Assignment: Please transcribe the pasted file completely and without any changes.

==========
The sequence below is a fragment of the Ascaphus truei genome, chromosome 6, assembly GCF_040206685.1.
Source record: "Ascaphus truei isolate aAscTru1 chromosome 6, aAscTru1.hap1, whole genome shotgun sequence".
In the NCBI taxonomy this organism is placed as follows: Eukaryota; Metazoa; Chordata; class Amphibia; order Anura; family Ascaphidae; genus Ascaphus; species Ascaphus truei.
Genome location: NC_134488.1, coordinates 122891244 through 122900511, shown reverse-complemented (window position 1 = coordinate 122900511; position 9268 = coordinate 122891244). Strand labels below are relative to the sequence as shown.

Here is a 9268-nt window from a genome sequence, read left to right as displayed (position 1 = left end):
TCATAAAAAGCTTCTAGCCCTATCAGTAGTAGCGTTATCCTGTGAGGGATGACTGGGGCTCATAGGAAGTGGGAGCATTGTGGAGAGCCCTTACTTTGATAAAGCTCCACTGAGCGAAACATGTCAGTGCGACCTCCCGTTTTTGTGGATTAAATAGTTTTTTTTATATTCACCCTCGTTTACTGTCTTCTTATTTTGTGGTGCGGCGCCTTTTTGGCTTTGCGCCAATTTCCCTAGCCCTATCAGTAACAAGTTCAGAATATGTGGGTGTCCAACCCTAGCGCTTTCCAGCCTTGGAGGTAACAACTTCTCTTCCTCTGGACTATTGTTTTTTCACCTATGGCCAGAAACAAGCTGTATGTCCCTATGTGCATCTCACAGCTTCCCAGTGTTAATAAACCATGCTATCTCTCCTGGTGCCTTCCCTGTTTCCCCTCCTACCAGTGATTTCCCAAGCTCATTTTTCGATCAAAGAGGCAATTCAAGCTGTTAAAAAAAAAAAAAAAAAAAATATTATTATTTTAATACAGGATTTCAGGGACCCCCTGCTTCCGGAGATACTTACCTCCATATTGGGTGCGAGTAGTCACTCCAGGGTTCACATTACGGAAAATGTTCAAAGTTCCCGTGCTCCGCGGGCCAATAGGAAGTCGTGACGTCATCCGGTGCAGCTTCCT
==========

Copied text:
The sequence below is a fragment of the Ascaphus truei genome, chromosome 6, assembly GCF_040206685.1.
Source record: "Ascaphus truei isolate aAscTru1 chromosome 6, aAscTru1.hap1, whole genome shotgun sequence".
In the NCBI taxonomy this organism is placed as follows: Eukaryota; Metazoa; Chordata; class Amphibia; order Anura; family Ascaphidae; genus Ascaphus; species Ascaphus truei.
Genome location: NC_134488.1, coordinates 122891244 through 122900511, shown reverse-complemented (window position 1 = coordinate 122900511; position 9268 = coordinate 122891244). Strand labels below are relative to the sequence as shown.

Here is a 9268-nt window from a genome sequence, read left to right as displayed (position 1 = left end):
TCATAAAAAGCTTCTAGCCCTATCAGTAGTAGCGTTATCCTGTGAGGGATGACTGGGGCTCATAGGAAGTGGGAGCATTGTGGAGAGCCCTTACTTTGATAAAGCTCCACTGAGCGAAACATGTCAGTGCGACCTCCCGTTTTTGTGGATTAAATAGTTTTTTTTATATTCACCCTCGTTTACTGTCTTCTTATTTTGTGGTGCGGCGCCTTTTTGGCTTTGCGCCAATTTCCCTAGCCCTATCAGTAACAAGTTCAGAATATGTGGGTGTCCAACCCTAGCGCTTTCCAGCCTTGGAGGTAACAACTTCTCTTCCTCTGGACTATTGTTTTTTCACCTATGGCCAGAAACAAGCTGTATGTCCCTATGTGCATCTCACAGCTTCCCAGTGTTAATAAACCATGCTATCTCTCCTGGTGCCTTCCCTGTTTCCCCTCCTACCAGTGATTTCCCAAGCTCATTTTTCGATCAAAGAGGCAATTCAAGCTGTTAAAAAAAAAAAAAAAAAAAATATTATTATTTTAATACAGGATTTCAGGGACCCCCTGCTTCCGGAGATACTTACCTCCATATTGGGTGCGAGTAGTCACTCCAGGGTTCACATTACGGAAAATGTTCAAAGTTCCCGTGCTCCGCGGGCCAATAGGAAGTCGTGACGTCATCCGGTGCAGCTTCCT